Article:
Top Court: Vaccine Mandate went Beyond OSHA's Authority

14 Jan, 2022 Frank Ferreri

                               

Washington, DC (WorkersCompensation.com) – The U.S. Supreme Court’s rejection of the Biden administration's vaccine mandate for non-healthcare industries showed that a majority of the Court thought the Occupational Safety and Health Administration went too far in setting the rule for some 84 million workers across the country.

In National Federation of Independent Business v. Department of Labor, Occupational Safety and Health Administration, Nos. 21A244, 21A247 (U.S. 01/13/22), the SCOTUS majority highlighted several ways OSHA was restricted from requiring the jab, highlighting the role of Congress and what the Occupational Safety and Health Act allows the agency to do.

Here’s what the Court keyed in on in reaching its decision:

  • Congress didn’t pass a vaccine requirement. “Indeed, although Congress has enacted significant legislation addressing the COVID-19 pandemic, it has declined to enact any measure similar to what OSHA has promulgated.”
  • The exemptions for employees who work remotely 100 percent of the time or who work exclusively outdoors were “largely illusory.” The court cited OSHA estimates that only nine percent of landscapers and groundskeepers qualify as working exclusively outside.
  • The rule drew no distinctions based on industry or risk of exposure to COVID-19. “Thus, most lifeguards and linesmen face the same regulations as do medics and meatpackers,” the Court’s majority wrote.
  • Requiring workers to either obtain a vaccine or undergo weekly medical testing at their own expense was no “everyday exercise of federal power.” Instead, it was “significant encroachment into the lives – and health – of a vast number of employees.”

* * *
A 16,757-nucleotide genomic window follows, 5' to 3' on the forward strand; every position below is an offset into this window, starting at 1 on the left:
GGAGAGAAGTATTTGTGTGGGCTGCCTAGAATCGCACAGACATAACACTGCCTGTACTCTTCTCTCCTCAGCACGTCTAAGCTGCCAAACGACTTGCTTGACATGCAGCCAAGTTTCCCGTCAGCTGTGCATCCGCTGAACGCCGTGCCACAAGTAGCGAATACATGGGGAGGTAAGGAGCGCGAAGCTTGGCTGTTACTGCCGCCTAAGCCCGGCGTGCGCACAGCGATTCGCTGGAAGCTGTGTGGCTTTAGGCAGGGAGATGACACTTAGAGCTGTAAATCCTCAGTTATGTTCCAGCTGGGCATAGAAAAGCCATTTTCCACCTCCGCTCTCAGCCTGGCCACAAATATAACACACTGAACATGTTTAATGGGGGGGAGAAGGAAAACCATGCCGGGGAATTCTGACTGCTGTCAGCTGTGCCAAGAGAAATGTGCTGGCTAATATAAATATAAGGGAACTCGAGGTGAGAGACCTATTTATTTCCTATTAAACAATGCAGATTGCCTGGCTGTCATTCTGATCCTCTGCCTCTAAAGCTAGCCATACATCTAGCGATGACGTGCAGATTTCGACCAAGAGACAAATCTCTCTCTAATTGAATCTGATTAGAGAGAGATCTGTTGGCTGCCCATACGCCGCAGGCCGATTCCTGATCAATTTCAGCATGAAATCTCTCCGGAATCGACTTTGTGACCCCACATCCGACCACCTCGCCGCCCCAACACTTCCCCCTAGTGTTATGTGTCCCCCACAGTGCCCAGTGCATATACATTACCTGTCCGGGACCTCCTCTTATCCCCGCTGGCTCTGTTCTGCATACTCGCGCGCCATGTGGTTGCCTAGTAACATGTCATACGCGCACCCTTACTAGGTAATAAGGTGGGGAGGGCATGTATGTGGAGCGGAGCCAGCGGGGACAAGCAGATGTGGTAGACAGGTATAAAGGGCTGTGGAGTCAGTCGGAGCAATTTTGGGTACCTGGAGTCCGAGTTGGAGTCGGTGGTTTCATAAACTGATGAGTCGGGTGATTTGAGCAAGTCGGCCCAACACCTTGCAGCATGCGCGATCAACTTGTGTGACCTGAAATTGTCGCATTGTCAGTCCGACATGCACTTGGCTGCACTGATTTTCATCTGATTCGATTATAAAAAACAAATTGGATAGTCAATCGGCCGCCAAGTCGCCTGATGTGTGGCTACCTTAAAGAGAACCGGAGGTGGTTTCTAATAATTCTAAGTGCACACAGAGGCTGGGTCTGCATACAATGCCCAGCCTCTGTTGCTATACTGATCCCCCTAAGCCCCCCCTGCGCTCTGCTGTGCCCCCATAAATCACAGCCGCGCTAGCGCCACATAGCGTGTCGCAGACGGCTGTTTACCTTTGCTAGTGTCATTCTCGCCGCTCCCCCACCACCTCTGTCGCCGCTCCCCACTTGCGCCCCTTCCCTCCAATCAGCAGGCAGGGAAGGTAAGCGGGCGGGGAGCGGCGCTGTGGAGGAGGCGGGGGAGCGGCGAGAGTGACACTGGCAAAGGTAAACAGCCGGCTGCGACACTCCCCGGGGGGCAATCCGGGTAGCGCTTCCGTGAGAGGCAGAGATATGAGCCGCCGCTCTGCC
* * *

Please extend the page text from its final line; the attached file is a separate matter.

• The Occupational Safety and Health Act didn’t authorize the mandate. “The Act empowers OSHA to set workplace safety standards, not broad public health measures,” the majority reasoned.
  • COVID-19 is not an occupational hazard in most workplaces. “COVID–19 can and does spread at home, in schools, during sporting events, and everywhere else that people gather,” the majority reasoned. “That kind of universal risk is no different from the day-to-day dangers that all face from crime, air pollution, or any number of communicable diseases.” The majority viewed the mandate as taking on “the character of a general public health measure.”
  • A vaccine mandate is unlike workplace regulations that OSHA has typically imposed. “A vaccination, after all, cannot be undone at the end of the workday,” the majority wrote.
  • OSHA has never before adopted a broad public health regulation. “This ‘lack of historical precedent,’ coupled with the breadth of authority that the [agency] now claims, is a ‘telling indication’ that the mandate extends beyond the agency’s legitimate reach,” the majority wrote.
 

 


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    About The Author

    • Frank Ferreri

      Frank Ferreri, M.A., J.D. covers workers' compensation legal issues. He has published books, articles, and other material on multiple areas of employment, insurance, and disability law. Frank received his master's degree from the University of South Florida and juris doctor from the University of Florida Levin College of Law.

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